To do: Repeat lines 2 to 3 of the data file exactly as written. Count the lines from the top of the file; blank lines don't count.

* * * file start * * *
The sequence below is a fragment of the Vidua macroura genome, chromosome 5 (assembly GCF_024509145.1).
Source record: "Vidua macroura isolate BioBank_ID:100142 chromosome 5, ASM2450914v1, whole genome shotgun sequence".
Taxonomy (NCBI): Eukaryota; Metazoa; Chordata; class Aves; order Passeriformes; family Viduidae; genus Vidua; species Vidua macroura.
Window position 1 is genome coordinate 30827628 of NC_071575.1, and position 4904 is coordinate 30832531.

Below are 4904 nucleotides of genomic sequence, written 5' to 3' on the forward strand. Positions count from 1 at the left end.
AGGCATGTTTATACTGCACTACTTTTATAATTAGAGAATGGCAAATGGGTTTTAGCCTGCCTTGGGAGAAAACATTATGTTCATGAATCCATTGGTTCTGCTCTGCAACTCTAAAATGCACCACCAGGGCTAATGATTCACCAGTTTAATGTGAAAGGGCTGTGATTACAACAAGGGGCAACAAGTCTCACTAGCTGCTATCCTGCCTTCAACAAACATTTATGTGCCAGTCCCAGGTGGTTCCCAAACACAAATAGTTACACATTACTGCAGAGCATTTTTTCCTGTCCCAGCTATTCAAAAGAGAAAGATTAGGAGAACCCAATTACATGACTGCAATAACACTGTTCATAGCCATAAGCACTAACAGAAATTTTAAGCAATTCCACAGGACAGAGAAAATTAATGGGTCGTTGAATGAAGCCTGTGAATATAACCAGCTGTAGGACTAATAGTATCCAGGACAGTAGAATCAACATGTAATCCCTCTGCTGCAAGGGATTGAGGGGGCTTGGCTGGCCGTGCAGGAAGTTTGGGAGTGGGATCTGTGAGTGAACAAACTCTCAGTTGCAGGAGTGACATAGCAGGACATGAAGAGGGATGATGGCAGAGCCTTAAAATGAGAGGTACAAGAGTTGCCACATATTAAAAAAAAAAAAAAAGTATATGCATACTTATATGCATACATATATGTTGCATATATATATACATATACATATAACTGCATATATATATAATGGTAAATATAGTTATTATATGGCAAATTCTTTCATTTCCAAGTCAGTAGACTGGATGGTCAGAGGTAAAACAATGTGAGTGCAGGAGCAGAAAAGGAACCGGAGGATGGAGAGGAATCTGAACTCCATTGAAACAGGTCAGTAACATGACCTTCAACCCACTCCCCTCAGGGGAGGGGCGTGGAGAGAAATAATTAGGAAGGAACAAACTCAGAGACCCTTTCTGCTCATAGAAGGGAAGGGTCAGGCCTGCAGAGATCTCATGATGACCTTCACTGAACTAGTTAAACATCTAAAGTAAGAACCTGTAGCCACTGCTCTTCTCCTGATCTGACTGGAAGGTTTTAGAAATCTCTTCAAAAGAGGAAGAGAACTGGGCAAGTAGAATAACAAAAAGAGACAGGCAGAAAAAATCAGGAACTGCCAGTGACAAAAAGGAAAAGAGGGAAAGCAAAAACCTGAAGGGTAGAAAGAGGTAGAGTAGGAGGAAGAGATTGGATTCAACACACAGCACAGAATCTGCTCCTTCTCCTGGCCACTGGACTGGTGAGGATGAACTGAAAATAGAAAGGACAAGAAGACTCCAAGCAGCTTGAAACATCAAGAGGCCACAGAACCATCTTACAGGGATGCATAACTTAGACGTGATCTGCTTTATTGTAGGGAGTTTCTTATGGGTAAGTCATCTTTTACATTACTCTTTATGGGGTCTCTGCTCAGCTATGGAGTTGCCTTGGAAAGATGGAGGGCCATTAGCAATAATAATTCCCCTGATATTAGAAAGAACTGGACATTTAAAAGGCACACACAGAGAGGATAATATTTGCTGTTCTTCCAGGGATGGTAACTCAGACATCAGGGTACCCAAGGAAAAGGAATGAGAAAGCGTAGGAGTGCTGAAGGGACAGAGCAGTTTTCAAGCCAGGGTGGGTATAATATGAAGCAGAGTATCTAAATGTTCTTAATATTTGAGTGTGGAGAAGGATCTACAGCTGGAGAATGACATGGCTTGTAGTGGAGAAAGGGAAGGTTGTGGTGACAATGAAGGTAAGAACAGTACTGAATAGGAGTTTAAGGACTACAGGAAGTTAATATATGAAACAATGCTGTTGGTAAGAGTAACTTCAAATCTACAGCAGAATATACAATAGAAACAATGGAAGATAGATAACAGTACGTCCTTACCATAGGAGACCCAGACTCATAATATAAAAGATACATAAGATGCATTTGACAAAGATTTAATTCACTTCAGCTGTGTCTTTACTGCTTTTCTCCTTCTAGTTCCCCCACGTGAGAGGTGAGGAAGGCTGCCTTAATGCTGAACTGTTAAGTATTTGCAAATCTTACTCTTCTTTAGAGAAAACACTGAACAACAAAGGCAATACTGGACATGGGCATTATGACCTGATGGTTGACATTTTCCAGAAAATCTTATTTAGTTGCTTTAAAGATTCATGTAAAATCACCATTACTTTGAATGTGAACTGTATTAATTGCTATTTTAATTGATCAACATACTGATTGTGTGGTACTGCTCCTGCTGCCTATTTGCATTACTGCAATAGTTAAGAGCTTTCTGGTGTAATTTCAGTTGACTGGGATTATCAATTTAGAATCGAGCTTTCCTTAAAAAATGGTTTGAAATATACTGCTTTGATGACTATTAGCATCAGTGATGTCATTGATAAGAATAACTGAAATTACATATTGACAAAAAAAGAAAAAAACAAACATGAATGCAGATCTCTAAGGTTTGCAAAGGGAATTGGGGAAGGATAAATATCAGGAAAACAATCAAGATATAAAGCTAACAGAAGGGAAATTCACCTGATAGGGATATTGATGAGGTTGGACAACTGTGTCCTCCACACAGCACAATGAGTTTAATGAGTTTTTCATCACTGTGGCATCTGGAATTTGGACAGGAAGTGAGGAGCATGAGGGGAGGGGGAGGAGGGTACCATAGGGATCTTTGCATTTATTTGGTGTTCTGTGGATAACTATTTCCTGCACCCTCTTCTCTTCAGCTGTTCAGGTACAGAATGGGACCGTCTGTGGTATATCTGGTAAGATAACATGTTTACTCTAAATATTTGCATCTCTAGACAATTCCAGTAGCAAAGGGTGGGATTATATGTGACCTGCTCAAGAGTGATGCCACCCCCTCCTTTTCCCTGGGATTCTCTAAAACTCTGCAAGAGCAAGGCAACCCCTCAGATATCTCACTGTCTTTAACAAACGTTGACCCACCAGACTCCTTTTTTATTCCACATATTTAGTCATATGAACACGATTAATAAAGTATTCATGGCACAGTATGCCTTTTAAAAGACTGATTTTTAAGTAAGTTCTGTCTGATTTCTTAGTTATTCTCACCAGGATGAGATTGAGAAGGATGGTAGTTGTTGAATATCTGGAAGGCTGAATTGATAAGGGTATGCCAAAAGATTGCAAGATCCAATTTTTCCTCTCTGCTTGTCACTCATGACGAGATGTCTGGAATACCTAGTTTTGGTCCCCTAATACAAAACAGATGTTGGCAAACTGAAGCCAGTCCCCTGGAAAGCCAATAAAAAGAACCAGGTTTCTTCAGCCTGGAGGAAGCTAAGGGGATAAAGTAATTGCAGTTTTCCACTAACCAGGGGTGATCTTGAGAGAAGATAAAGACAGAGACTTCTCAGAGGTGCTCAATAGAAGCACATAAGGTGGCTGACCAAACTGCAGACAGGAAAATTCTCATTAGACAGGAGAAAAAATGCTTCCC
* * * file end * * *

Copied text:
Source record: "Vidua macroura isolate BioBank_ID:100142 chromosome 5, ASM2450914v1, whole genome shotgun sequence".
Taxonomy (NCBI): Eukaryota; Metazoa; Chordata; class Aves; order Passeriformes; family Viduidae; genus Vidua; species Vidua macroura.